I just sent some money to a friend to pay for my dues for our softball league. I sent it using my phone with the Square App. You may have used this technology before. I was at a bar with some work friends and instead of splitting the check, one person took care of it on his credit card and the others sent him cash for there beers, while one person sent money via Venmo on his phone.
There are now tons of ways to send money via your phone. There is Apple Pay, Google Wallet, Pay Pal, you can now even send money to a friend via Facebook.
We are rapidly becoming a cashless society. It is not stoppable. There are lots of advantages to being able send people money via smart phone. For one it will be much harder to get robbed especially as security improves. It is also extremely convenient.
The downside is the tax man will be able to track everything and could put your transactions in question leaving you to explain why people are sending you money. The government will prefer every cash transaction to be digital. Don’t believe me? “With the passage of House Bill 195 into law, the State of Louisiana has banned the use of cash in all transactions involving second-hand goods.”
You read that right. Cash is now illegal to use at garage sales in the state of Louisiana. I won’t blame you if you get all revelations on me, but I’m not sure what good it will do. In any case what the heck am I getting at here? Oh yeah! Here at Tao Economics we view both yin an yang. When one side gets tilted something else seems to pop up to counter. In the case of government tracking all your banking transactions the counter may just be bitcoin. It is possible to track bitcoin transactions, though you can run your blockchain through a tumbler making it very difficult to track in the sense that no law enforcement will have the time to put together the jigsaw puzzle that makes your transaction. I don’t know if bitcoin will stand the test of time or if something else will take it’s place, but I believe digital anonymous transactions will become easier and more frequent down the road. One last thought on bitcoin, it is much easier to move bitcoins out of the country than it is gold. This is not a knock on gold. Make sure you have monetary insurance in the form of precious metals if you do not, but it may just be worth having some bitcoins as well. Heck Greece found bitcoins be to quite helpful during 30 minute wait times to access a ATM. Or why not combine the two! There is something new out there called bitgold. It combines bitcoin like transactions that are backed by gold.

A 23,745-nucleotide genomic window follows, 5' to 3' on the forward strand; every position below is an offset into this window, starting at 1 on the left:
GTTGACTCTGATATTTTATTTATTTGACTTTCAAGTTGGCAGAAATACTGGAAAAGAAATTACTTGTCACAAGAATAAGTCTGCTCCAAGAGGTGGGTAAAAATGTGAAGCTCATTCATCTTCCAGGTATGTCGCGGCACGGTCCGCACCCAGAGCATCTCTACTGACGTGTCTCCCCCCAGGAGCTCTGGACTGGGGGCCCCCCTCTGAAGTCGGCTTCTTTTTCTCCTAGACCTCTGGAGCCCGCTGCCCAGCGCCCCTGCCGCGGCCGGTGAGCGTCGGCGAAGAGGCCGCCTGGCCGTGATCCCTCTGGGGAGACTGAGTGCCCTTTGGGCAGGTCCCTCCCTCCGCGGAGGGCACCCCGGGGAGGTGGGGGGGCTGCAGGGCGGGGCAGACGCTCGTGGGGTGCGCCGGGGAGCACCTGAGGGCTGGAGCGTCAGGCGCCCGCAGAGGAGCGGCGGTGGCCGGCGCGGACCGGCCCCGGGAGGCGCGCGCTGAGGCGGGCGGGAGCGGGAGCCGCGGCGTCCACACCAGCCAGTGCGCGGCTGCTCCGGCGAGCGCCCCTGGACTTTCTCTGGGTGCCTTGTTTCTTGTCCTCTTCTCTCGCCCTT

Cash is not dead yet and it may be vital to keep some good old cash in your home. Multiple financial newsletters I have read recently point out problems of people trying to withdraw large amounts of cash. Many times the bank will not have the cash they want and we are talking in the $2,000 range. What if a crisis hits and there isn’t enough cash to go around? There really isn’t that much actual physical currency compared to all the 1’s and 0’s floating around.
The velocity of money is dead.
The velocity of money is how fast money changes hands and it has never been so low. The chart above shows the extreme, and when something gets extremely lopsided we will eventually see a reversion to the mean. My prediction is that new mobile phone payment systems will increase the velocity and that inflation will eventually pick up again. However, I do not believe the velocity will pick up right away, in fact we could see the velocity taking some time to bottom as deflation is still the bigger threat at the moment.
Bottom line, make sure you have physical gold for monetary insurance and physical cash in your home to get you buy in case of an emergency.